Ireland to scrap hotel quarantine for vaccinated travellers

UAE-based Irish teachers had campaigned for exemptions

Ireland will allow vaccinated travellers to quarantine at home rather than staying in a hotel. Reuters 
Ireland will allow vaccinated travellers to quarantine at home rather than staying in a hotel. Reuters 

Ireland will exempt people inoculated against Covid-19 from having to stay in hotel quarantine on arrival.

Health Minister Stephen Donnelly said the change would be made “in the coming days” after new regulations were signed.

He said those who were inoculated against the disease would still be required to quarantine at home.

“The Government decision last week was for a rapid review to be conducted. I have now received advice from the Acting Chief Medical Officer, which I have accepted,” he said.

“Legal regulations will now be required to exempt fully vaccinated people from Mandatory Hotel Quarantine and allow them to complete home quarantine. These regulations will be drafted and signed in the coming days.”

The news will come as welcome relief to Irish residents of the UAE who have been inoculated against Covid-19.

Teachers and other workers in the Emirates had called on the Irish government to make exceptions for people who were fully vaccinated.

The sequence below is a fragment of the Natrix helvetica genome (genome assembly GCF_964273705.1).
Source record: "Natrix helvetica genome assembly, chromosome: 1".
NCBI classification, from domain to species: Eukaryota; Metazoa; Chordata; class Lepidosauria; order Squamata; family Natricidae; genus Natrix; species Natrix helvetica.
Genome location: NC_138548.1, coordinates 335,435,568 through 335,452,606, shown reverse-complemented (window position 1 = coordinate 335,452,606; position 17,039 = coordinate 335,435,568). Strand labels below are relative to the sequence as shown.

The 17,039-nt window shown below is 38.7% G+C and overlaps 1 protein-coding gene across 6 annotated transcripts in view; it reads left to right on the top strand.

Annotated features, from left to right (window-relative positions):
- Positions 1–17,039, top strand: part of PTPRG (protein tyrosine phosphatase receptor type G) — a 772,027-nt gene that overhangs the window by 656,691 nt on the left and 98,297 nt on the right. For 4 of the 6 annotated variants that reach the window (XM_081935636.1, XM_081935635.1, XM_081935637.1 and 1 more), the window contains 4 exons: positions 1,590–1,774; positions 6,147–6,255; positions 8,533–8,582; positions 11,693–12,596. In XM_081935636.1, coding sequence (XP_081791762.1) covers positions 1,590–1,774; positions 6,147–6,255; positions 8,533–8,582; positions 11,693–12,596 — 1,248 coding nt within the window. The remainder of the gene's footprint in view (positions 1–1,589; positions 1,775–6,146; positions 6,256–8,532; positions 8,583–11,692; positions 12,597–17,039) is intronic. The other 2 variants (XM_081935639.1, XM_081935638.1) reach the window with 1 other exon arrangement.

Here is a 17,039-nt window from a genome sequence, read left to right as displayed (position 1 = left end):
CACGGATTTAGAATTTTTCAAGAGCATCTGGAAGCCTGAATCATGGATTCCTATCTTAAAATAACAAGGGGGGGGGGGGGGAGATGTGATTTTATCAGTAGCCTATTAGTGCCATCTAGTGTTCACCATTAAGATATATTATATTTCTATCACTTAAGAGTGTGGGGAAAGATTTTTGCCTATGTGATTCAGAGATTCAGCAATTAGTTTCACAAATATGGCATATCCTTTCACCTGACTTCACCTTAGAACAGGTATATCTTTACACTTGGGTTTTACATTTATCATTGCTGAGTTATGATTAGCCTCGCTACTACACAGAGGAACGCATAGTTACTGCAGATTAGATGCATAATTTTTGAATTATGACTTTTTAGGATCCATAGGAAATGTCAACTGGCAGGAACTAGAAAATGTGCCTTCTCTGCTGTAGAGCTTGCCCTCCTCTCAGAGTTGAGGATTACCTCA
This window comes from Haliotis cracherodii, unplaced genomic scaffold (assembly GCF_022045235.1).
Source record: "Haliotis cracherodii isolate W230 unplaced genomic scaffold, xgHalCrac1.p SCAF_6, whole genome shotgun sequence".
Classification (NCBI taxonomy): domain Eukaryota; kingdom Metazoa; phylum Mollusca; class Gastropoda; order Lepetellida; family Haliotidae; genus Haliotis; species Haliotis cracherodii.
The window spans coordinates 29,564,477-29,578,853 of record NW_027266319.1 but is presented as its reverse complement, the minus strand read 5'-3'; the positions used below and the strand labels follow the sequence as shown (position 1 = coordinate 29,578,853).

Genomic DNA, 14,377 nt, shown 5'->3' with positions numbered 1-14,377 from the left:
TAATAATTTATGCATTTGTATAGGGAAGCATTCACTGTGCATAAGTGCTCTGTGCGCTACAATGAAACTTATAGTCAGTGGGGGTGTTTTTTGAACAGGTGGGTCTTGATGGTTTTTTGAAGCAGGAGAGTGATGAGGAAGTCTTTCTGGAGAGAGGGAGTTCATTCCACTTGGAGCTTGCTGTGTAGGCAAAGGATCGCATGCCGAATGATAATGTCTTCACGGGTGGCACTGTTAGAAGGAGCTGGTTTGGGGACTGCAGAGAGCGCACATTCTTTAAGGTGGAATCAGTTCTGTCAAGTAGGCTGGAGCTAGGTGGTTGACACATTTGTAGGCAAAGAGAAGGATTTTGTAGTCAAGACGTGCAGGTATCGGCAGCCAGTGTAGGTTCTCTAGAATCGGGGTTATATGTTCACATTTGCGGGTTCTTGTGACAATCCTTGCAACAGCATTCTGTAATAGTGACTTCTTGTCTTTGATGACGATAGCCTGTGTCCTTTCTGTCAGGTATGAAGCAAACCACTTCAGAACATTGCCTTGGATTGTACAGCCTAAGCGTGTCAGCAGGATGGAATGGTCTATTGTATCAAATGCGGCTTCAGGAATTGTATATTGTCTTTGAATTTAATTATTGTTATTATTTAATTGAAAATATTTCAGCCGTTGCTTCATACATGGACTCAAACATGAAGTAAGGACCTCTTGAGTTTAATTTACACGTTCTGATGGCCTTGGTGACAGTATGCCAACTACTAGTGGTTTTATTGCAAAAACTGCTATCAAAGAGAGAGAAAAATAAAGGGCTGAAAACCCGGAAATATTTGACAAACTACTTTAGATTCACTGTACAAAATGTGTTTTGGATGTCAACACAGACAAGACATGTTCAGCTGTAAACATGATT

The Emirates has one of the highest vaccination rates in the world, with more than 94 doses administered per 100,000 people, according to Our World in Data.

Dubai resident Emma Kelly, who was immunised with AstraZeneca’s Covid-19 vaccine, was released from hotel quarantine on Wednesday after taking legal action in Ireland’s High Court.

The court heard she was meant to be released on Monday, but hotel staff failed to provide a Covid-19 test that would have allowed it.

Her lawyers cited her vaccinated status as one of the arguments for her release.

Ireland’s change of rules came as the European Commission criticised the scheme for curtailing the right to freedom of movement across the bloc for EU citizens.

The 12-day quarantine controls apply to five EU member states – Austria, France, Italy, Belgium and Luxembourg.

EU spokesman Christian Wigand said the commission had sought clarification as to why the rules applied to some member states and not others.

“The commission believes that the objective pursued by Ireland, which is the protection of public health during the pandemic, could be achieved by less restrictive measures,” he said.

Updated: April 17, 2021 10:41 PM


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